You’re almost right. When you change the password, all files encrypted with the old password will open automatically. This will work as long as you have been online with AxCrypt at least once with the device in question after the change.
If you’re decrypting on a device that has not been online with AxCrypt at least once, yes, then you can open the file with the original password that was in effect at the time of encryption.
Now to your questions:
1) The same rule applies for permanently decrypting a file. The passwords will work as above. So, if you’ve changed the password and have been online, the new one will work fine.
2) If you do change your password on a monthly basis (which would *not* recommend as a security practice!), you’d wind up with files from a given month opening both the the current password whatever that is ,*and* the password of the month when the file was encrypted. There’s no password nightmare here, since you can open them with the single current password at all times – as long as the device you’re doing it on has been signed in online since the change.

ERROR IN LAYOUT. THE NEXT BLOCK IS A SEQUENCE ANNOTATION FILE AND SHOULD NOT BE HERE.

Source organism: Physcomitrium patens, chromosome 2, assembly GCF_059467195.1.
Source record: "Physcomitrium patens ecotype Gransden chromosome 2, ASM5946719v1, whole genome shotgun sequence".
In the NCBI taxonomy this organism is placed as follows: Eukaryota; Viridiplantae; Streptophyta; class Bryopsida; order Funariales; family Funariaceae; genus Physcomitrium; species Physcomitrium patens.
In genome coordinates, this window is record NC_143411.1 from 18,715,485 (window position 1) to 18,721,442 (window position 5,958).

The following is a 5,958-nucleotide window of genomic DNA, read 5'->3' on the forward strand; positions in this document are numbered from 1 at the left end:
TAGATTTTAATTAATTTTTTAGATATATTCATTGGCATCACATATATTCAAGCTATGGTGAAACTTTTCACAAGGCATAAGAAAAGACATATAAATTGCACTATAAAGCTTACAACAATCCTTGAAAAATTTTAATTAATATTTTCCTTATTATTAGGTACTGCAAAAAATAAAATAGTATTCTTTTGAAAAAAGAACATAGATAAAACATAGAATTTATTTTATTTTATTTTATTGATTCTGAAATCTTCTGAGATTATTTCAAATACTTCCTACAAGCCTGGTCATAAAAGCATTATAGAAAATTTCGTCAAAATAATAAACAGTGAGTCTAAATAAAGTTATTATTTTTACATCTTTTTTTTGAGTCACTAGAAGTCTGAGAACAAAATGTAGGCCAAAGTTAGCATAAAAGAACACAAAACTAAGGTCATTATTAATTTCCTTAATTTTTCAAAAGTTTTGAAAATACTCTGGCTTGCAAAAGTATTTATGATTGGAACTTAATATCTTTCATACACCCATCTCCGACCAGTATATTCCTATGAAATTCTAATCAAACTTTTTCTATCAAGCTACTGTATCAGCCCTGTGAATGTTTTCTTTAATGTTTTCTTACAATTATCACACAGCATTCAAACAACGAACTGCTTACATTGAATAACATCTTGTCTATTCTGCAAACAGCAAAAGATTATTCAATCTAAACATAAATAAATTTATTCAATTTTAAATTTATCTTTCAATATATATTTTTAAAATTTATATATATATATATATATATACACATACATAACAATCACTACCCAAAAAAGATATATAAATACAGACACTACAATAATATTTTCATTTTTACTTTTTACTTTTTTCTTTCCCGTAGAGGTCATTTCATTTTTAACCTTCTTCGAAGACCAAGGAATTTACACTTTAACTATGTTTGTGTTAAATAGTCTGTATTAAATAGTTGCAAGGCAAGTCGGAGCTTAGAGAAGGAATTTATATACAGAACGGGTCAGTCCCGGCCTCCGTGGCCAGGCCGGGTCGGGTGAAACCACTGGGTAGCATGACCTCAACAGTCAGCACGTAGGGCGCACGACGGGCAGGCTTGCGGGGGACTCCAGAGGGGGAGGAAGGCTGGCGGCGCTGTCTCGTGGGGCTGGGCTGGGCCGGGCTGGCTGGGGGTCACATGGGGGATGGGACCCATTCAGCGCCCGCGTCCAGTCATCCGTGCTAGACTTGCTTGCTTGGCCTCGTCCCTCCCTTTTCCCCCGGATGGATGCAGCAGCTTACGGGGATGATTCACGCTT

I really think you should consider your password changing strategy, I don’t see it as adding any security. On the contrary, it seems that it would cause a real problem in trying to remember that new password every month, or even worse – you’re using some kind of system to modify your password from month to month. Get a good, long and strong one, and stick with it until you have any kind of reason to suspect that it might be subject to a leak. If this does happen, then you should certainly change your password, and re-encrypt all files that you can. If it does happen, the risk is great though that the attacker has already had access to your files, and copied whatever might be of interest…